There may be varying degrees of rights to possession. For example, if you leave a book that belongs to you at a cafe and the waiter picks it up, you have lost possession. When you return to recover the book, even though the waiter has possession, you have a better right to possession and the book should be returned. This example demonstrates the distinction between ownership and possession: throughout the process you have not lost ownership of the book although you have lost possession at some point; or instead, the book may have been owned by a third party (such as a lending library) throughout, despite the changes in possession.

Obtaining possession

Possession requires both control and intention. It is obtained from the first moment that both those conditions exist simultaneously. Usually, intention precedes control, as when you see a coin on the ground and reach down to pick it up. Nevertheless, it is conceivable that a person might obtain control of a thing before forming the intention to possess it. Someone who unknowingly sat on and therefore had control of a $10 note on the seat of a train could obtain possession by becoming aware of the note and forming the intention to possess it. People may also intend to possess things that are left without their knowledge in spaces that they control.

Possession can be obtained by a one-sided act by which factual control is established. This can take the form of apprehension (taking an object not in someone's possession) or seizure (taking an object in someone's possession). It can also be obtained through a two-sided process of handing over the possession from one party to another. The party handing over possession must intend to do so.

Possession acquired by consent

Most property possessed is obtained with the consent of someone else who possessed it. They may have been purchased, received as gifts, leased, or borrowed. The transfer of possession of goods is called delivery. For land, it is common to speak of granting or giving possession.

A temporary transfer of possession is called a bailment. Bailment is often regarded as the separation of ownership and possession. For example, the library continues to own the book while you possess it and will have the right to possess it again when your right comes to an end. A common transaction involving bailment is a conditional sale or hire-purchase, in which the seller lets the buyer have possession of the thing before it is paid for. The buyer pays the purchase price in installments and, when it is fully paid, ownership of the thing is transferred from seller to buyer.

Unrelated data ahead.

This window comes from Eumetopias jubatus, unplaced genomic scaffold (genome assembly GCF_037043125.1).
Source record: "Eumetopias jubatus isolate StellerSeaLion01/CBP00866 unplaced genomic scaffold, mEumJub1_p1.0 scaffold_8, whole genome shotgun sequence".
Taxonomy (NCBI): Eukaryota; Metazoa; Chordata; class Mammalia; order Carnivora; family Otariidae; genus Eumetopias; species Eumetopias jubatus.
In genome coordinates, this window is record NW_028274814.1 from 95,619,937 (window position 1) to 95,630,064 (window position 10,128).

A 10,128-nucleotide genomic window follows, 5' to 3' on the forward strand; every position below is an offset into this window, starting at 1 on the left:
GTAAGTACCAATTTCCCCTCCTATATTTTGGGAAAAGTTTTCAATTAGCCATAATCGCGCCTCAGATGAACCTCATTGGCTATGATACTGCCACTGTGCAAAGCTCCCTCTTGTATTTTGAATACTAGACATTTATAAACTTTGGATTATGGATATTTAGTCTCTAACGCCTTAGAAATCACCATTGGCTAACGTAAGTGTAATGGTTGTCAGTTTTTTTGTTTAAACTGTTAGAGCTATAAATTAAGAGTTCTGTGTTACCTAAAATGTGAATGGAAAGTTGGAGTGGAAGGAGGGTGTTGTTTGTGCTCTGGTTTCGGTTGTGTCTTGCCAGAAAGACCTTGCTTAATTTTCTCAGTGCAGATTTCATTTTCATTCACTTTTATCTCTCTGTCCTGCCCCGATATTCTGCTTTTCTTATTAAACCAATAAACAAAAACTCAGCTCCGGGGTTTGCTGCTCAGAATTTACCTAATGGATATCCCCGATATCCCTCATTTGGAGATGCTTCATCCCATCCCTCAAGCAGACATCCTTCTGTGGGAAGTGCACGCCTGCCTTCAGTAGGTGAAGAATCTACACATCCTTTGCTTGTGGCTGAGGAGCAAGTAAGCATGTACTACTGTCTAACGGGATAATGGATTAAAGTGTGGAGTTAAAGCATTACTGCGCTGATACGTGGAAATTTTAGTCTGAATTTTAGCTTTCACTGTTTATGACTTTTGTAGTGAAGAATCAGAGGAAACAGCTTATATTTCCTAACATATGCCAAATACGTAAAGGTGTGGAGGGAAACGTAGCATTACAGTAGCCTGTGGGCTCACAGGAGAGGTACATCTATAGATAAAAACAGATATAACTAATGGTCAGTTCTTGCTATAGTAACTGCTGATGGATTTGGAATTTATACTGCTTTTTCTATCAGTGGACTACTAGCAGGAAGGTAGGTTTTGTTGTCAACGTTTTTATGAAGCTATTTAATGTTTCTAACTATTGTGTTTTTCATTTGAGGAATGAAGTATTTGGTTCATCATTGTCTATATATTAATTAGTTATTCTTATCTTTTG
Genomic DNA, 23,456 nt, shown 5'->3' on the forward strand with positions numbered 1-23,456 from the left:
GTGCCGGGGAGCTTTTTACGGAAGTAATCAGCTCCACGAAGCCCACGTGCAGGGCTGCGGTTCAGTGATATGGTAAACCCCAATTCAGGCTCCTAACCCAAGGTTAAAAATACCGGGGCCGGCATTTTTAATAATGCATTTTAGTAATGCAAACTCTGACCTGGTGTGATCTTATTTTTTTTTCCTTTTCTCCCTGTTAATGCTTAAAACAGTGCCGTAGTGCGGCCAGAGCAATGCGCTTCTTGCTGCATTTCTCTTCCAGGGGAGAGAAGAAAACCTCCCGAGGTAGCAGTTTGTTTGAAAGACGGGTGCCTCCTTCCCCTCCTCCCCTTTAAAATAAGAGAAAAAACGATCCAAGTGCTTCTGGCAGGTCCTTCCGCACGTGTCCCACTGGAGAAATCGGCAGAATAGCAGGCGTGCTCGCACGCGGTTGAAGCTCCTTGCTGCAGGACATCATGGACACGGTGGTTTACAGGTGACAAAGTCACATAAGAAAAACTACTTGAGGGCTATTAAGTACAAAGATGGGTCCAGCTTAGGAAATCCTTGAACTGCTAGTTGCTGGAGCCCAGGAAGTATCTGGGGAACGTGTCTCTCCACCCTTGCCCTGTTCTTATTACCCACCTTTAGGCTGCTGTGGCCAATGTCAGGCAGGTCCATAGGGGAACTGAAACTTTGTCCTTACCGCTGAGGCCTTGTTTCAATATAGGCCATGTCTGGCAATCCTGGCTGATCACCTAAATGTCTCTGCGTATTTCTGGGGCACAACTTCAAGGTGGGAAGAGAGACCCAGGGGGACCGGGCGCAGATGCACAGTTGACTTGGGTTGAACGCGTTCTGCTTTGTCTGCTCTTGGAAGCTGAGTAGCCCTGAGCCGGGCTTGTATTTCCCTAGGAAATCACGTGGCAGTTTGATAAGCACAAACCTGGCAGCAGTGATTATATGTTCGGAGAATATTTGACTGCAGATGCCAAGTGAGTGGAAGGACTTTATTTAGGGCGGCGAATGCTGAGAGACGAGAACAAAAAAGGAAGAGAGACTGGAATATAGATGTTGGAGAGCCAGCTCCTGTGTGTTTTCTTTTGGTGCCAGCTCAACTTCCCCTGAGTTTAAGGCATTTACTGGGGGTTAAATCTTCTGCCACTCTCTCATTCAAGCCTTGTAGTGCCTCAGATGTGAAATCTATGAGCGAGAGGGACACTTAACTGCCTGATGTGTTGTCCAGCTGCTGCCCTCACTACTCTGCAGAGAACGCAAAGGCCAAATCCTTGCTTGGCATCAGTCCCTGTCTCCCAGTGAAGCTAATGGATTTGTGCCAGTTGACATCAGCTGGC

Possession acquired without consent

It is possible to obtain possession of a thing without anyone else's consent. First, you might take possession of something which has never been possessed before. This can occur when you catch a wild animal; or create a new thing, such as a loaf of bread. Secondly, you might find something which someone else has lost. Thirdly, you might take something from another person without their consent. Possession acquired without consent is a property right which the law protects. It gives rise to a right of possession which is enforceable against everyone except those with a better right to possession.

Forms of transferring possession

There are various forms of transferring possession. One can physically hand over the object (e.g. handing over a newspaper bought at the newsstand) but it is not always necessary for the party to literally grab the object for possession to be considered transferred. It is enough that the object is within the realm of factual control (e.g. leaving a letter in the letterbox). Sometimes it is enough for a symbol of the object which enables factual control to be handed over (e.g. handing over the keys to a car or a house). One may also choose to terminate possession, as one throws a letter in the trash. Possession includes having the opportunity to terminate possession.

See also


  1. ^ "POSSESSION Definition & Legal Meaning". Black's Law Dictionary (2nd ed.). 4 November 2011. Retrieved March 10, 2023.
  2. ^ He Kaw Teh v R [1985] HCA 43, (1985) 157 CLR 523 (11 July 1985), High Court (Australia).

Decker, John F. "Illinois Criminal Law." Newark, NJ: Matthew Bender & Co. 4th Ed. 2006.